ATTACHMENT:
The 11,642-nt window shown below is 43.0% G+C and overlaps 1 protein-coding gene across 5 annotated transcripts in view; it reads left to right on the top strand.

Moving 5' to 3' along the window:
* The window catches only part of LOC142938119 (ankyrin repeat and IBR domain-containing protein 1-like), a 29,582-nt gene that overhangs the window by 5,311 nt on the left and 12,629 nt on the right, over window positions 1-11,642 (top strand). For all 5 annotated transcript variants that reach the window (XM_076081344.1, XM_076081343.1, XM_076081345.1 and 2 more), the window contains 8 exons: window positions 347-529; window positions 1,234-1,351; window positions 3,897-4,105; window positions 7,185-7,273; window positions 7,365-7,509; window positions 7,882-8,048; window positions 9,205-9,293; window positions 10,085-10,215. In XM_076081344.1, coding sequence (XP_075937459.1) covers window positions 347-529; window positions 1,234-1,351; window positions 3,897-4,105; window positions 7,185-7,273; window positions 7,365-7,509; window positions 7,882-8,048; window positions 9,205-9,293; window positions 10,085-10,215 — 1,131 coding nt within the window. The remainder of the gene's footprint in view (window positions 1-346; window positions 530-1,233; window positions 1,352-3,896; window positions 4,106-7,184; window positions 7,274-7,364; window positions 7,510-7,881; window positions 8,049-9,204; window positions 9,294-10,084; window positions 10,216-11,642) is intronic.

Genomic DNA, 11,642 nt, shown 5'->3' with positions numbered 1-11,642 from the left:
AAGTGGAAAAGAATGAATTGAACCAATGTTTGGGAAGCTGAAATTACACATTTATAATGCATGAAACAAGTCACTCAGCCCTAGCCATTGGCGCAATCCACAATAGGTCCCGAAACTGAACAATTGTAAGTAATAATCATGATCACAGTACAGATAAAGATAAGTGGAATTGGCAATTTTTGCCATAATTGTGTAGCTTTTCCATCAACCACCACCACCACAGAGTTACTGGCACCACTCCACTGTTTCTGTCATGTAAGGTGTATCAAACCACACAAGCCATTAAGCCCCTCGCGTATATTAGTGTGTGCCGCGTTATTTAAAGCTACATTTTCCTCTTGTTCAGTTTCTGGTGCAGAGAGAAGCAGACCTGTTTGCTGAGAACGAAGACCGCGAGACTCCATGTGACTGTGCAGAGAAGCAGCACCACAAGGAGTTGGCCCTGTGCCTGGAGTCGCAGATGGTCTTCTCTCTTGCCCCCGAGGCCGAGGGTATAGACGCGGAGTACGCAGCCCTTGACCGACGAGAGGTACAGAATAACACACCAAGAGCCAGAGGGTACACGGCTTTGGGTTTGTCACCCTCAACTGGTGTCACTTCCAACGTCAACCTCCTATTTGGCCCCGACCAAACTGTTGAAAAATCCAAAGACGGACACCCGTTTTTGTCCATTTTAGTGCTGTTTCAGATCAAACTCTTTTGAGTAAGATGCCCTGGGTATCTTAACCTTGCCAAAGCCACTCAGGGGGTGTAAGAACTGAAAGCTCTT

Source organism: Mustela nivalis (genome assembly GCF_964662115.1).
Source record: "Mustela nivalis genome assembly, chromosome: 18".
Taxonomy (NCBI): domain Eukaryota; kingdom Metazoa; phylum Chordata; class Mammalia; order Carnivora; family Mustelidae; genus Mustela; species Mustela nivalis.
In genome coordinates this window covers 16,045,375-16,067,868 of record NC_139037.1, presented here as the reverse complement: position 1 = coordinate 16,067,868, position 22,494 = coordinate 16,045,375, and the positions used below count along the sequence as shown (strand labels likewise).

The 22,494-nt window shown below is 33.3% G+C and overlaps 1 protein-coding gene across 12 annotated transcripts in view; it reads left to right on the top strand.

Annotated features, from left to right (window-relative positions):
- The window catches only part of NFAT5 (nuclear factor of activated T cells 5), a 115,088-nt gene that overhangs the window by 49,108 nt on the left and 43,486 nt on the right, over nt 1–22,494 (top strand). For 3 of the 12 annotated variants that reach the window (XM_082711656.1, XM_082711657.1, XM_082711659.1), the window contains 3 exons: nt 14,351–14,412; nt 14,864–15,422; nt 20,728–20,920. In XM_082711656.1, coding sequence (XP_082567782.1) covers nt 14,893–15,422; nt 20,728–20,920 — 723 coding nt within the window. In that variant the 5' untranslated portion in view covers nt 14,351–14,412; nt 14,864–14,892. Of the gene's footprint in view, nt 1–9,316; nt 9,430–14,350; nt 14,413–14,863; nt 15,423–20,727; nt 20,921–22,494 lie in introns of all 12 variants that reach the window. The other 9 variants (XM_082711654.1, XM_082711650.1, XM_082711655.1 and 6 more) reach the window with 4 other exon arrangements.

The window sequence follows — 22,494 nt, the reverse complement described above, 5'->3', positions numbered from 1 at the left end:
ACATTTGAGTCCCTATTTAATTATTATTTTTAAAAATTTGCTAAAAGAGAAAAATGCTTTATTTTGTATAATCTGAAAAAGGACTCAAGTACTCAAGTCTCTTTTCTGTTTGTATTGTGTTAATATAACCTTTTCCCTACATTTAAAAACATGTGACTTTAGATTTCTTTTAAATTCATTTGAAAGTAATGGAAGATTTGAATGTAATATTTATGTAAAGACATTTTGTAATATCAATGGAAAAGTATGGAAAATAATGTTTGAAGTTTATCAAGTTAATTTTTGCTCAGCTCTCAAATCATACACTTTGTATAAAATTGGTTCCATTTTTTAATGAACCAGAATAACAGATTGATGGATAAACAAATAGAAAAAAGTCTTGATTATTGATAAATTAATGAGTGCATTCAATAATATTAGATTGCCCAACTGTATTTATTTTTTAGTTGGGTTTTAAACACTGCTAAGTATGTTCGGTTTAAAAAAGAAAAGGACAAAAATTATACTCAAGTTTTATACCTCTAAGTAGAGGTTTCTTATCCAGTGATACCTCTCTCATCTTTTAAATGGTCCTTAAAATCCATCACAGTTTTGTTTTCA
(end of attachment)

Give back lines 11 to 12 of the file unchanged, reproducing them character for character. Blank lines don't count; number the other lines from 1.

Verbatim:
Annotated features, from left to right (window-relative positions):
- The window catches only part of NFAT5 (nuclear factor of activated T cells 5), a 115,088-nt gene that overhangs the window by 49,108 nt on the left and 43,486 nt on the right, over nt 1–22,494 (top strand). For 3 of the 12 annotated variants that reach the window (XM_082711656.1, XM_082711657.1, XM_082711659.1), the window contains 3 exons: nt 14,351–14,412; nt 14,864–15,422; nt 20,728–20,920. In XM_082711656.1, coding sequence (XP_082567782.1) covers nt 14,893–15,422; nt 20,728–20,920 — 723 coding nt within the window. In that variant the 5' untranslated portion in view covers nt 14,351–14,412; nt 14,864–14,892. Of the gene's footprint in view, nt 1–9,316; nt 9,430–14,350; nt 14,413–14,863; nt 15,423–20,727; nt 20,921–22,494 lie in introns of all 12 variants that reach the window. The other 9 variants (XM_082711654.1, XM_082711650.1, XM_082711655.1 and 6 more) reach the window with 4 other exon arrangements.